Pedrali furnishes restaurant at Milan Nestlé headquarters

Dezeen promotion: Italian brand Pedrali has provided the furniture for a restaurant within the new Milan headquarters for food company Nestlé (+ slideshow). (more…)

 

Pedrali furnishes restaurant at Milan Nestlé headquarters

Dezeen promotion: Italian brand Pedrali has provided the furniture for a restaurant within the new Milan headquarters for food company Nestlé (+ slideshow). (more…)

 

Detroit Doesn’t Have to Demolish Nearly as Many Homes as Planned

This vacant house in Detroit’s MorningSide neighborhood will be auctioned off by the Detroit Land Bank Authority. (Photo by Anna Clark)

Call it a tale of two neighborhoods. On the far east side of Detroit, adjacent East English Village and MorningSide once marked the far point of the famed ribbon farms that stretched to the edge of the Detroit River and Lake St. Clair. Around the turn of the century, Detroit’s borders began to expand and new roadways made downtown only a quick car ride away. By the 1920s the neighborhoods were studded with tidy brick homes from bungalows and Cape Cods to a few Art Moderne surprises. In a development boom that stretched into the 1930s, owners rather than developers hired builders and architects to bring unique design, house by house, to the tree-lined streets.

What emerged were two of the most appealing communities in the city, each led by active neighborhood associations and diverse, engaged residents. But in the last 10 or 15 years, the communities diverged.

East English Village weathered the worst of the national housing crisis and recession, as well as Detroit’s extraordinary financial difficulties, battered but intact. MorningSide was harder hit. While it is still home to a lively community, it tipped over the brink and vacancies spread, bringing with it a spiraling set of problems.

Yesterday, as part of Center for Community Progress’ Reclaiming Vacant Properties conference in Detroit this week, staff of the Detroit Land Bank Authority a tour through both neighborhoods, inviting guests to walk through homes and talk with new and longtime residents. Conversation during the “mobile workshop” focused on preservation and restoration. How can the land bank target its efforts to help East English Village, a neighborhood still at a tipping point, retain its treasured stability and character? As a quick look down the road makes apparent, it doesn’t take long for problems to take root. Also, how can the land bank support the residents of MorningSide so that the community regains its strength?

Among the tactics: “judicious demolition.” Carrie Lewand-Moore, senior adviser at the land bank, broke the news that the organization is reducing its estimate for the number of recommended demolitions in the city from the 80,000 cited in the 2014 Detroit Blight Removal Task Force Report to 40,000. More homes are rehabitable than previously thought. As Craig Fahle, the land bank’s communications director put it, while many homes are in poor shape, their original construction has proved solid enough to survive lack of maintenance, exposure and even, in some cases, fire. Homes purchased through the land bank typically require a great deal of work, and the land bank has strict requirements and timelines to ensure that it gets done, but the result is often a gorgeous historic home that costs far less than what, at a glance, it may appear to be worth.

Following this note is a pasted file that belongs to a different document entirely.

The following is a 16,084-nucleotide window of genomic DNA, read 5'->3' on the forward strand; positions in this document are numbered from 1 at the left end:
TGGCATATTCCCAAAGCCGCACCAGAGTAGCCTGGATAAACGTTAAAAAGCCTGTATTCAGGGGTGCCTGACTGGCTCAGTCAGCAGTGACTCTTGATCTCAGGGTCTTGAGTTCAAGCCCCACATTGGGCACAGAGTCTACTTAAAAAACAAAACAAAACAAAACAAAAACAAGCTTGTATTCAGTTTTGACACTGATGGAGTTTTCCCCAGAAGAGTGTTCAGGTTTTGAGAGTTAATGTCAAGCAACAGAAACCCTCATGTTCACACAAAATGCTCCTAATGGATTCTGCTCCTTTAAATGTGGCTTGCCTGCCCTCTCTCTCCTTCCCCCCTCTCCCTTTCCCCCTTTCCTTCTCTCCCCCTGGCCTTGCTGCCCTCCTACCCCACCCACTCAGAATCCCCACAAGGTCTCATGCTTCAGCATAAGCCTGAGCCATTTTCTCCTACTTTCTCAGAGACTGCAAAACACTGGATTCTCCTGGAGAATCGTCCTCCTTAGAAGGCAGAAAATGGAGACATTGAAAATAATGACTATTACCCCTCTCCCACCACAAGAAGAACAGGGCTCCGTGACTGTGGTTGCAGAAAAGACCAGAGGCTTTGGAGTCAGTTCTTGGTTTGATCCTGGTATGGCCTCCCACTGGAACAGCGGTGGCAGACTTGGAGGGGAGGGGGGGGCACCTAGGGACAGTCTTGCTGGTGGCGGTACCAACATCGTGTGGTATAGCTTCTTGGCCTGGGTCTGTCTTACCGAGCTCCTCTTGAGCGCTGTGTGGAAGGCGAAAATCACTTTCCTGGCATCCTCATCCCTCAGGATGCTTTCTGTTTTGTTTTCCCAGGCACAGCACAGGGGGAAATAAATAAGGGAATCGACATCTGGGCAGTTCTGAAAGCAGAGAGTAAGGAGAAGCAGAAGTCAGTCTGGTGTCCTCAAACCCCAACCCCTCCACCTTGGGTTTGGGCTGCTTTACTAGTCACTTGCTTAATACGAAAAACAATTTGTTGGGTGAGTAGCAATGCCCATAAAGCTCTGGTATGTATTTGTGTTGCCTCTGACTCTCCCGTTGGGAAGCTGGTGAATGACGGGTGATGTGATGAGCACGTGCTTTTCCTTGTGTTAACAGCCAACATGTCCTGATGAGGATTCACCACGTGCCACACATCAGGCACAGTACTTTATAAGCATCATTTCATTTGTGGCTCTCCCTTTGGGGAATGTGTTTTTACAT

Many vacant lots have been turned into pocket parks, like this one, which is dedicated to mothers. A graphic artist painted the colorful wall. (Photo by Anna Clark)

That said, demolition is sometimes necessary for houses that are beyond hope. MorningSide in particular has seen a number of wrecking balls, with more to come. To ensure that they are not left as vacant lots or dumping grounds, however, the land bank is working with community members on programs like side-lot purchasing. In some cases, then, the lots become a luxuriously large yard for a local resident. The MorningSide neighborhood association is also working to develop pocket parks in the newly open land. One is dedicated to mothers, with an expansive colorfully painted wall. The neighborhood association obtains small community grants of $1,000 or $2,500 to cover the cost of, for example, paint, or a new wooden fence, or patio seating that makes the new park a gathering place. Another pocket park in the works will be designated for kids. Fahle also said that a program will roll out this summer where lots can be leased for $25 per year for up to three years. The only requirement is that the person with the lease has the approval of a block club for what they want to do with the lot.

“We’re trying to make land available to citizens,” Fahle said. “For too long, it’s been locked up.”

Regina Royan of the city’s Department of Health and Wellness Protection, said that demolition best practices are improving. Now, demolition crews are expected to leave the lots on an even grade with a layer of topsoil and seeding upon it. New mixtures of soil are being considered for their ability to retain stormwater. Lewand-Moore added that the team uses a “wet-wet” demolition process: wetting down the property before demolishing it, and then wetting down the ground after the work is complete. This, along with physical barriers, suppresses dust and the spread of environmental hazards. Community members are actively watching to make sure all this actually happens, according to Jackie Grant of the MorningSide neighborhood association, and even schoolchildren are taking note of what company names are on the trucks. Non-compliant activity is reported to a hotline staffed by the Detroit Building Authority. Grant sounded amazed that over the last year or so, she’s found it possible to reach a live person when she makes a call. “And they actually get back to you,” she added.